Family Tiering Gets Technical

Cable wrestles with analog versus digital, decency definition

Time Warner Cable became the first operator to unveil a family-tier plan, following National Cable & Telecommunications Association President Kyle McSlarrow's pledge in a Senate hearing that six operators will launch tiers of kid-friendly fare.

But the digital “Family Choice” package may sound more like “no choice” to parents, who are limited to viewing only that package and the basic broadcast tier. While Time Warner's family-tier subscribers—paying $12.99 a month for 15 channels, on top of $7.95 monthly for a digital set-top box, as well as their basic-service fee—would receive channels like Disney Channel and Discovery Kids, they're not given the option of getting such channels as HBO and ESPN.

That's because Time Warner will be installing analog signal traps outside “Family Choice” subscribers' homes that block out all the networks in the expanded-basic tier. The digital set-top box will not be authorized to receive video-on-demand programming. Time Warner says this package meets the demands of some families.

McSlarrow acknowledged that there are “a host of technical issues” involved with introducing family tiers, and all the companies—Time Warner, Comcast, Advance/Newhouse Communications (Bright House Networks), Insight Communications, Bresnan Communications and Midcontinent Communications—will likely have different solutions to launching the tiers.

Bigger complications await operators with cable systems that are not yet converted to digital. Digital channels can be easily arranged into a programming block that would be accessible only to subscribers with a digital set-top box.

The main way to limit subscriber access to “offensive” analog channels is through the use of addressable analog set-tops or by trapping, which employs a simple signal filter located outside the subscriber's home in order to block signals. Using trapping to create a separate family tier might require operators to remap a number of analog channels and would also necessitate service calls to install the equipment at subscriber homes.

Some analog channels might need to be duplicated in a family-friendly digital tier, which is a waste of bandwidth. But major operators that, like Comcast, have created “digital simulcast” systems are already rebroadcasting the analog basic channels in compressed digital form, so this would not be an issue for them.

Clearly, operators are anxious about the digital-versus-analog dilemma, and each one is going to come up with its own solution.

Bresnan Communications, which serves 300,000 subscribers in the western U.S., believes the family tier will “most likely be a digital tier of service, but it's too soon to guarantee that,” says spokeswoman Maureen Huff. She adds that some analog channels could be duplicated in the new digital tier.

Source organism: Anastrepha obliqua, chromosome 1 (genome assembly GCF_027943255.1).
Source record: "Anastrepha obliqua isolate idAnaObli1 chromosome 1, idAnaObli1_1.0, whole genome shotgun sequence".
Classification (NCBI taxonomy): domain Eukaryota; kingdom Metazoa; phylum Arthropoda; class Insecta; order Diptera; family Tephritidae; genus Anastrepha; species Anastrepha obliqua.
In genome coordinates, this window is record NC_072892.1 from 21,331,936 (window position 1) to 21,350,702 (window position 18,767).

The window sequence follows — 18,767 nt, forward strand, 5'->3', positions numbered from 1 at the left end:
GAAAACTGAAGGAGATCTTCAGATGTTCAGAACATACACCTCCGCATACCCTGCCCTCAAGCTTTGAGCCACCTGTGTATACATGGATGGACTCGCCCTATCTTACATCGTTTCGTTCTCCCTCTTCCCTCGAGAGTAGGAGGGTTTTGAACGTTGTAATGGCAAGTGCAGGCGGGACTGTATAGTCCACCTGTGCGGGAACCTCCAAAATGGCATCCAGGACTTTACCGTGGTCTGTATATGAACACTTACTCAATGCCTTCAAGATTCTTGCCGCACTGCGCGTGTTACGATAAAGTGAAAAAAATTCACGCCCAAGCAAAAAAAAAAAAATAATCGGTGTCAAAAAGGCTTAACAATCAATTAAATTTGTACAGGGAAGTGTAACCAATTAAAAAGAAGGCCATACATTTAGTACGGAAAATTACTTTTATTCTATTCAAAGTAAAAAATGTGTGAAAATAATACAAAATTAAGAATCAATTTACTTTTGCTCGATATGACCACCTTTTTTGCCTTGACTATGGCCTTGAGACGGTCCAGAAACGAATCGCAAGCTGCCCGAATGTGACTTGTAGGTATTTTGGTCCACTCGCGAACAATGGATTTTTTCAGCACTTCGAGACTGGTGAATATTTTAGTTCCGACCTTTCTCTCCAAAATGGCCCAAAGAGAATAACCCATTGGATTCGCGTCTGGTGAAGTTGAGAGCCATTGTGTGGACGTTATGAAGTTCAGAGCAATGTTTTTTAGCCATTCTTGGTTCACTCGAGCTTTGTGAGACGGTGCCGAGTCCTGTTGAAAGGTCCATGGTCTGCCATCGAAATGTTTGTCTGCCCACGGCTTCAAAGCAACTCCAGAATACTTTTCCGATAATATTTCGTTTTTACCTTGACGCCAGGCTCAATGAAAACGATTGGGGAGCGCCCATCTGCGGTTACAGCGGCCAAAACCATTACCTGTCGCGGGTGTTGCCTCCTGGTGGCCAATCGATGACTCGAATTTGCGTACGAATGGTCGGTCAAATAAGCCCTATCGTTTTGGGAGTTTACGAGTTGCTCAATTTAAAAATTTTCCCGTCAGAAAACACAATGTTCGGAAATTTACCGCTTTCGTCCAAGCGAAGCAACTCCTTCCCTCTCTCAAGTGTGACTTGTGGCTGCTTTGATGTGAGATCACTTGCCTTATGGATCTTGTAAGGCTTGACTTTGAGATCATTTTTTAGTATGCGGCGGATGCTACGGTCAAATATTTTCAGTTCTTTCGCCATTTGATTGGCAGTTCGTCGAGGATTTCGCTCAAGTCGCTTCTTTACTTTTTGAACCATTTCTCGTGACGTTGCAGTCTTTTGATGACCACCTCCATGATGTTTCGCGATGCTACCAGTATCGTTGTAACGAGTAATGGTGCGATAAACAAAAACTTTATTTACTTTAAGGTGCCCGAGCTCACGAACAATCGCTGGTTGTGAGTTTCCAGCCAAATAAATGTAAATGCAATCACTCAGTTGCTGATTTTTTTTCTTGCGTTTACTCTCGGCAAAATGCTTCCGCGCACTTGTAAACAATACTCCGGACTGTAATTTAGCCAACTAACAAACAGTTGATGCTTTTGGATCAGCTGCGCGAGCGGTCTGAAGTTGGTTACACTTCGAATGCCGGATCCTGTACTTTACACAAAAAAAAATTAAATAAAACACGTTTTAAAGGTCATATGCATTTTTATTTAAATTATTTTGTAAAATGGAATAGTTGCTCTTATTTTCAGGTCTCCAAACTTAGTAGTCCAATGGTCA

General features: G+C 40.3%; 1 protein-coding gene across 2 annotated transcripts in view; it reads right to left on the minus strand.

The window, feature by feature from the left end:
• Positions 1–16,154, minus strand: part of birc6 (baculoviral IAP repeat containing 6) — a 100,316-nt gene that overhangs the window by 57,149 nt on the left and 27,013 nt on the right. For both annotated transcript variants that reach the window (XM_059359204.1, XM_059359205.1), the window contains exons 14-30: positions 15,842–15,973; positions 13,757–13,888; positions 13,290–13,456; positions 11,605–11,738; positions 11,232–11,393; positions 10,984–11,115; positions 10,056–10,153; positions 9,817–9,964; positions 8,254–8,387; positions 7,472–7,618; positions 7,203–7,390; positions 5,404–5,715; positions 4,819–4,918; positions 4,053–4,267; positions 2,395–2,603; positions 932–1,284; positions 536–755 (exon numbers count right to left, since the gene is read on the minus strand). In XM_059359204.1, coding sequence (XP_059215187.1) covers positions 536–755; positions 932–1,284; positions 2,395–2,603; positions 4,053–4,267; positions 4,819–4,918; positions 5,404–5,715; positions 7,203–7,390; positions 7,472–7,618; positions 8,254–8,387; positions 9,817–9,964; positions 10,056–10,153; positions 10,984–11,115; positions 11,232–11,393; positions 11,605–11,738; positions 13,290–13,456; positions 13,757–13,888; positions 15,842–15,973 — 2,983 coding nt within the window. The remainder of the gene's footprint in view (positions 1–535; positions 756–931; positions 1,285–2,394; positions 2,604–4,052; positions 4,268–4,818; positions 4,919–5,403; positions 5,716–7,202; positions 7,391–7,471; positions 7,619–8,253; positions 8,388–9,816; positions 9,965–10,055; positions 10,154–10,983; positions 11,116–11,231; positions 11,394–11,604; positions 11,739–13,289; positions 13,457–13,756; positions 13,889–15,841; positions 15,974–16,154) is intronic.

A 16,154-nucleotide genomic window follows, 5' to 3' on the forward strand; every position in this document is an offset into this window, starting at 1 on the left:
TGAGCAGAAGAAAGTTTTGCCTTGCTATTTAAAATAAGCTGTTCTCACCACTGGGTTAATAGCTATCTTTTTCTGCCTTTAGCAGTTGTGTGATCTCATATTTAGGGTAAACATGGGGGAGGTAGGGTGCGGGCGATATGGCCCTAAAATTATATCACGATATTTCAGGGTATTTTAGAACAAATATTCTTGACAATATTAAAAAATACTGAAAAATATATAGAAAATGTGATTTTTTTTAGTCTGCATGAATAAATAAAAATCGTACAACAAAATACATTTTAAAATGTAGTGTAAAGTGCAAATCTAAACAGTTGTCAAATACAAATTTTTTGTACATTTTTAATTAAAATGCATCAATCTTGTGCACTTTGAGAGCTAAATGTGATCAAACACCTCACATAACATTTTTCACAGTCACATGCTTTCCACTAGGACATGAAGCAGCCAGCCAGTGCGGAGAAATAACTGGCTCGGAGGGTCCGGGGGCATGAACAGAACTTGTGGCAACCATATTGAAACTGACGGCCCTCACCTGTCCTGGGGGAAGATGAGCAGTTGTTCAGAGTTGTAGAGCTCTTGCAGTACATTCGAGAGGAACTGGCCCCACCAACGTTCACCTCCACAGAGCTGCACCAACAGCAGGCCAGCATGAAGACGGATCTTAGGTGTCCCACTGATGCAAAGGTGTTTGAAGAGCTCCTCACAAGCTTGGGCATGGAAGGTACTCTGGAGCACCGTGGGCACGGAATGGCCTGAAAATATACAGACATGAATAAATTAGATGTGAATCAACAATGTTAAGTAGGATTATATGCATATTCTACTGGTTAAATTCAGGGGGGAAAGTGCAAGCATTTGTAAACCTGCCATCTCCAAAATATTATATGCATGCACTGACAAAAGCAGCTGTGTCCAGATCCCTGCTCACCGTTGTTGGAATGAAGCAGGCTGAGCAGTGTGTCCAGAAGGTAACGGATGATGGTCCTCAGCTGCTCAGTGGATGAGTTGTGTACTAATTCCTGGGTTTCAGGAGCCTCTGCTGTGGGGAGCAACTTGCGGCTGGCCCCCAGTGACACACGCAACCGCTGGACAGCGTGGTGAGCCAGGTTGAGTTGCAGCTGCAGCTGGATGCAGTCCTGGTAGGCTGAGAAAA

Bresnan technicians who are performing digital installations train customers in parental-blocking functions to show them that they “have access to these tools already,” says Huff, adding that it has been successful in limiting customer complaints.

For analog customers, Bresnan is “more than willing” to trap out what they might deem to be offensive programming. Huff says that some analog customers have been “very vocal” about certain programming but trapping tends to be effective because customers are often offended by one particular channel.

Bright House Networks, with more than 2 million subscribers in the South, Midwest and California, “couldn't even speculate” as to whether the tier would be digital or analog, says spokeswoman Kena Lewis.

Tom Simmons, VP of public policy for Midcontinent Communications, envisions a mix of analog and digital. Making it work for his system, which has 200,000 subscribers in the Dakotas, Nebraska and Minnesota, might be tricky. “I imagine we will find a way to make it fit between the broadcast tier and expanded basic. It will sit between the two and have components of some of the digital channels,” he says. “We want to make sure we're not just blocking a bunch of stuff.”

Pay attention, parents!

Midcontinent has a 50/50 mix of analog and digital subscribers. Through the use of trapping technology, it provides blocking functions on the analog tier at no charge. Digital set-tops, of course, offer a great deal of flexibility with their parental-lock functions. In addition to training customers during digital installations, Midcontinent systems often run channels that provide a continual loop of instructions on how to use the digital box's program-access features in conjunction with the electronic program guide.

“We have promoted the parental-lock plans on both,” says Simmons, adding that the biggest problem with digital homes is getting parents to take the time to properly set up the controls.

Some analog channels may be replicated in a digital family tier, says Simmons. “The programmers will take a look at all the program contracts, and a goodly number of those will be renegotiated,” he says. “We will marry that with the considerations we find on the technical side and find a tier that makes sense.”

Operators agree that, digital versus analog aside, what constitutes indecency promises to be a sticking point, too. “We're acutely aware that what one person perceives as family-friendly viewing will not be what another person perceives as family-friendly,” says Bresnan's Huff. “That's the biggest challenge in creating the tier.”